E-ISSN 1309-4866
Research Article
Youth Sexual Health: Sexual Knowledge, Attitudes, and Behavior Among Students at a University in Turkey
1 Namık Kemal University Faculty of Medicine, Department of Public Health, Tekirdağ, Turkey  
2 Namık Kemal University Faculty of Medicine, Department of Infectious Diseases, Tekirdağ, Turkey  
3 Namık Kemal University Faculty of Medicine, Department of Psychiatry, Tekirdağ, Turkey  
4 Trakya University Faculty of Medicine, Department of Public Health, Edirne, Turkey  
Arch Neuropsychiatry 2014; 51: 222-228
DOI: 10.4274/npa.y6768
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Key Words: Youth health, sexually transmitted disease, sexual health, sexual behavior, contraception
Abstract

Introduction: To determine sexual attitudes, behavior, and knowledge of Namik Kemal University (NKU) students about sexual health and sexually transmitted infections (STIs).

 

Method: A sample representing 10% of the undergraduate population of NKU in 2009-2010, was studied. Of 1,500 questionnaires distributed, 1,314 (87.6%) were filled out.

 

Results: The mean age of the respondents (52.9% male) was 20.07±1.75 years. The rate of students who had received sexual health education was 32.0%, and 15.3% had previously used a sexual health service. Eleven percent of the female students and 50.3% of the male students had had sexual intercourse. The average age of initial sexual intercourse was 16.83±2.07 years. Of the studentswho had had sexual intercourse, 46.6% reported that they did not use any contraception method. The most preferred method was condoms (37.6%). The rate of contraceptive use was 58.7% in sexually educated students and 43.9% in those not educated (p=0.004). The most well-known STI was AIDS (96.5%), with sexually educated students giving higher rates of correct answers about STIs (p<0.05)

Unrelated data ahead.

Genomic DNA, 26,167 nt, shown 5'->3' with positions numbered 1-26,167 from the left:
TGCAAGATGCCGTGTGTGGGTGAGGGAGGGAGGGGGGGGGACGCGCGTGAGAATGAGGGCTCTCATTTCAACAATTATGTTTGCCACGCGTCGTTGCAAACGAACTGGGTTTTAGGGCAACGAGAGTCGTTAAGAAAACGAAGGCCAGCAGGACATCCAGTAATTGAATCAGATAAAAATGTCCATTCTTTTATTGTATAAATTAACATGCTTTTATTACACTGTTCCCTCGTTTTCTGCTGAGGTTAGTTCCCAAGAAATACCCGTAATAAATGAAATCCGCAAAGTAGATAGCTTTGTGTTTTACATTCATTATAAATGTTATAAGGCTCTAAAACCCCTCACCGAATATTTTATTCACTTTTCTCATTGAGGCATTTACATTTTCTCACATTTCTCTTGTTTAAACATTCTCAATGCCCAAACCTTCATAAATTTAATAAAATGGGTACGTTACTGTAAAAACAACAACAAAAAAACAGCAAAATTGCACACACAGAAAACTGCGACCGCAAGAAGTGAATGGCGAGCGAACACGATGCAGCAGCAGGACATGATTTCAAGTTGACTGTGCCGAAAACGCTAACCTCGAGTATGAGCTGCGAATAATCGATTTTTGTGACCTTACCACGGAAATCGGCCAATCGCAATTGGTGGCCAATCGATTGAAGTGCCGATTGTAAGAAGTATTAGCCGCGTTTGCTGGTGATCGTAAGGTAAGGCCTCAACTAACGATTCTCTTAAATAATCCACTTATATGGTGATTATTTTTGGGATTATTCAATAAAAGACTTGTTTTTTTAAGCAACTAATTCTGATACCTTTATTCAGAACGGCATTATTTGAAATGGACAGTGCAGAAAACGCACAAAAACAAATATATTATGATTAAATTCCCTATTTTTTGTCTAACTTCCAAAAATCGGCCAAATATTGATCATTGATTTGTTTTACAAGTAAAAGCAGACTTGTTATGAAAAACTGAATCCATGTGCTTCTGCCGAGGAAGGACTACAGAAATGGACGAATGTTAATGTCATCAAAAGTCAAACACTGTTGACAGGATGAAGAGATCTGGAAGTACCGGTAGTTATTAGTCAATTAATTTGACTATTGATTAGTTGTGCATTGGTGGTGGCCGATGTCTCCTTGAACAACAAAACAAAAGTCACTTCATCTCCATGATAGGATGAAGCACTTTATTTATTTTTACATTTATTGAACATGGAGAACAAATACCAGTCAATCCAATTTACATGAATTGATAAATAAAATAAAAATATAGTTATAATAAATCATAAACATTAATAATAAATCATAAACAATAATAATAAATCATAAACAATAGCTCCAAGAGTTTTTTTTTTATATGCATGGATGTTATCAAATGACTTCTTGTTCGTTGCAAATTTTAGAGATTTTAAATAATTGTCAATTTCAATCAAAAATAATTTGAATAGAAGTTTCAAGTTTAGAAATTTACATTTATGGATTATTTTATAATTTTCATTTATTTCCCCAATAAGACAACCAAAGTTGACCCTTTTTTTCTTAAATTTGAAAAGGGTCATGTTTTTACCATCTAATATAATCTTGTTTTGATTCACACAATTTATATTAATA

Conclusion: The students who had received sexual health education were more knowledgeable about vital consequences of STI’s, even though it is not sufficient, than sexually active students. Awareness of safe sexual practices and changes in behavior, in particular, promoting condom use should be established in higher risk youths. Deficiencies in knowledge could be addressed by adding a sexual healthtraining component to the university curriculum, and unmet requirements could be met by reorganizing medico-social centers in universities.

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